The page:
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Candide, The Idea Of Optimism

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Comedy of ideas, a form a satire and also known as a form of high comedy, is a when two ideas of thoughts are put directly against each other. Typically it involves characters arguing about ideas that involve politics, social classes, and society as a whole. Characters use wit, mockery, and clever language as a way to mimic and mock their challenger. In the case of Candide, the idea of optimism (Pangloss’ views) and pessimism (Martin) are pinned against each other. Optimism is an attitude in which one remains hopeful and positive despite the negative circumstances. Pangloss’ view of optimism involves his belief that everything happens for a reason. Pangloss is stuck in this particular state of mind through out the novel. He firmly believes that the death, mishaps and misfortunes of others are the way the world is and God has a plan. Candide also starts out in this state of mind due to the fact that Pangloss mentored him and shaped his way of thinking. However, unlike Pangloss, Candide progresses in his way of thought. In this novel, Pangloss represents Voltaire’s attack on philosophical optimism and the non- progressive social consequences involved with optimism.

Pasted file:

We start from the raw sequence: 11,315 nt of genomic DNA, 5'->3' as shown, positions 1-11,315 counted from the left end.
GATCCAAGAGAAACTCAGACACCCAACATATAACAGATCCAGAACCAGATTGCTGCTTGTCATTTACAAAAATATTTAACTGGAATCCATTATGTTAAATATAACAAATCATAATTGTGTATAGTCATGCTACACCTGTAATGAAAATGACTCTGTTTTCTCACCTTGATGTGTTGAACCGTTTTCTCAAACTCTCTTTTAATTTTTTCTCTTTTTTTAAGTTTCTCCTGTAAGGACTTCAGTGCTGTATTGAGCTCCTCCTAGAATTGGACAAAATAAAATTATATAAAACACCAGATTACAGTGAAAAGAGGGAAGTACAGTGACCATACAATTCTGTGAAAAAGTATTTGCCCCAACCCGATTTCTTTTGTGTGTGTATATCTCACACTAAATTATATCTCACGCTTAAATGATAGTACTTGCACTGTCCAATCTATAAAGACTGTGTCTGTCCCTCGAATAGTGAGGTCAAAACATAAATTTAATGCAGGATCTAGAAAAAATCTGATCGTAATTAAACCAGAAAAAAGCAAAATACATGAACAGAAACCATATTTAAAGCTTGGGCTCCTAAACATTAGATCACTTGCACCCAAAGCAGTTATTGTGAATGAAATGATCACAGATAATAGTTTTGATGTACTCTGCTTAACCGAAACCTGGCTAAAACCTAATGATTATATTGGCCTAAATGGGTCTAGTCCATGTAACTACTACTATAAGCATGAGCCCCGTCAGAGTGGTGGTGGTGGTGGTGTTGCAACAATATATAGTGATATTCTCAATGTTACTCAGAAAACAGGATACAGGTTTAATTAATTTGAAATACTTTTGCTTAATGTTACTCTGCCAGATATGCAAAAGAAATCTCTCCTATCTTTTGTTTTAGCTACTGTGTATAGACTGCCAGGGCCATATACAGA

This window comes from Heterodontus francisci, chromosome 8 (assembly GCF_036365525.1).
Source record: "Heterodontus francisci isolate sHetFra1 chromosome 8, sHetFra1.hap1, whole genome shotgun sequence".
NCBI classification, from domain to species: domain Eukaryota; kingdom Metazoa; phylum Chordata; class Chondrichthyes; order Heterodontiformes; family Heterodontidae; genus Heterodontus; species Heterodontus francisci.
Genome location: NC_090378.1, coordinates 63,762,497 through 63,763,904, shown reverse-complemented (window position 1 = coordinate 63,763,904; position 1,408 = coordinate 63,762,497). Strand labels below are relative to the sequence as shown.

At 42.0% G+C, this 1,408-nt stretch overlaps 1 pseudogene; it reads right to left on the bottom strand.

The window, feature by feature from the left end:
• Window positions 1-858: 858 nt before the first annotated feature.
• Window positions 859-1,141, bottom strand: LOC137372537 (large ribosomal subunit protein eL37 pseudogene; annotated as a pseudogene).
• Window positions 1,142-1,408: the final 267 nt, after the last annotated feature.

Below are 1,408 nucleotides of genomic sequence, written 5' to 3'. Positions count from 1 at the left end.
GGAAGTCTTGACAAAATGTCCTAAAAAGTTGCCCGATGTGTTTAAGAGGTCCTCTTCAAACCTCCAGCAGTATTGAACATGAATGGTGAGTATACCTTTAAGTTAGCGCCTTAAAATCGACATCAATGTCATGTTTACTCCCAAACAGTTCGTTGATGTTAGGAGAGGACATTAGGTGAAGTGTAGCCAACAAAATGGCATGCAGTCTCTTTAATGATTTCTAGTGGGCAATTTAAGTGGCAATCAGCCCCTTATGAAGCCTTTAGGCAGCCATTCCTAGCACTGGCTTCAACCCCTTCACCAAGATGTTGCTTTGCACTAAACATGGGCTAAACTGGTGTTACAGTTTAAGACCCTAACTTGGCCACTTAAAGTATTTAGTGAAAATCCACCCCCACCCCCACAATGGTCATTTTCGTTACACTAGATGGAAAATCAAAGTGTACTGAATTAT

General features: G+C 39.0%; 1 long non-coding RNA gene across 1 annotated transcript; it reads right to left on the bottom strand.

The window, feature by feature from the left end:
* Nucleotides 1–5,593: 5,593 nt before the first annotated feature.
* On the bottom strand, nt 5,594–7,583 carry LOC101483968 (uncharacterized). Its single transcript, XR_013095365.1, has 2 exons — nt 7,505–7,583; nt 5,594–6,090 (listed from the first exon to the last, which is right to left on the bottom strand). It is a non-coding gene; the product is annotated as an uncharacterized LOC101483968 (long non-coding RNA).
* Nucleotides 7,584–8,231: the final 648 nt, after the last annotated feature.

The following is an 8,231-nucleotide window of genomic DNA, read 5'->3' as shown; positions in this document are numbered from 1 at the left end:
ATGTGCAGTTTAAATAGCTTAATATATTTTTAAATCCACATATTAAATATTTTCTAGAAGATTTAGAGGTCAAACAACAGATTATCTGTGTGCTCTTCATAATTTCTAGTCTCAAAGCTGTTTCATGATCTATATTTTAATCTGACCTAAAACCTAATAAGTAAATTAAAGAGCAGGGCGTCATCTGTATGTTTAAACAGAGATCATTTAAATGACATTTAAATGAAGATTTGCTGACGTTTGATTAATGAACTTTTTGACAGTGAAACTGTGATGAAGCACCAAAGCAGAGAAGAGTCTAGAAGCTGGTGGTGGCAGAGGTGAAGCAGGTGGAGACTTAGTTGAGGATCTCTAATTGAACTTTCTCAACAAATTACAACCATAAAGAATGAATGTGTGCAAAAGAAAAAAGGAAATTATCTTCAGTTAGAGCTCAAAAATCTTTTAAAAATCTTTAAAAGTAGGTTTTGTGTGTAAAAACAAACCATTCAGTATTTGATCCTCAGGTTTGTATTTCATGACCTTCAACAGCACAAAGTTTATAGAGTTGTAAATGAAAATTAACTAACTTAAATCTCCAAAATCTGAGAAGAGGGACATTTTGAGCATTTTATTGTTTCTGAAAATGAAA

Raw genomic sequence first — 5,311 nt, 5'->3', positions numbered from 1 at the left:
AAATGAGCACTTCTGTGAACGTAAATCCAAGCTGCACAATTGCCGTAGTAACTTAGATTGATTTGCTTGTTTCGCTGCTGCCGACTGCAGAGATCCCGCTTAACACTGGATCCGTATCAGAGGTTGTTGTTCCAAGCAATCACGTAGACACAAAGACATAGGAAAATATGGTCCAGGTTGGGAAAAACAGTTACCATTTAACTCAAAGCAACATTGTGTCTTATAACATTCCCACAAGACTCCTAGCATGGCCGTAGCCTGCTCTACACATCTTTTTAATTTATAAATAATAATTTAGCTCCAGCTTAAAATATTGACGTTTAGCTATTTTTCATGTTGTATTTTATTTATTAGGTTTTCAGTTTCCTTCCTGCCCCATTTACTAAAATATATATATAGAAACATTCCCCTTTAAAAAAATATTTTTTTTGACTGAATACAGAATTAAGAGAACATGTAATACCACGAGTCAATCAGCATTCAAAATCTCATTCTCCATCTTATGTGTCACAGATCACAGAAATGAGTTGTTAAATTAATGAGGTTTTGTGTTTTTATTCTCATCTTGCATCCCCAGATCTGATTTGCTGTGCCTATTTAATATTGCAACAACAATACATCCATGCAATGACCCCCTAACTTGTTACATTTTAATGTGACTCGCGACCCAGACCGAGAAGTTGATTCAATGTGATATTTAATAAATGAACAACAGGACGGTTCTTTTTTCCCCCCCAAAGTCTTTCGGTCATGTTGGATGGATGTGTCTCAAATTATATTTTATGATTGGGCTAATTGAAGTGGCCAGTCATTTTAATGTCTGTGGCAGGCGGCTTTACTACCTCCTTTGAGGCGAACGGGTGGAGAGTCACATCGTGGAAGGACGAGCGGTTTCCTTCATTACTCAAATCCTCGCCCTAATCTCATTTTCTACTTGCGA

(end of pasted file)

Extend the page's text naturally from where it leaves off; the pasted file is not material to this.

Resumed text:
Voltaire depicts three lifestyles in Candide. Candide starts out by living in a “Paradise”, a representation of the Garden of Eden. Then there is a “Utopia” which is his time living in El Dorado, a place where everyone is equal and competition is nonexistent. This is essentially the most perfect
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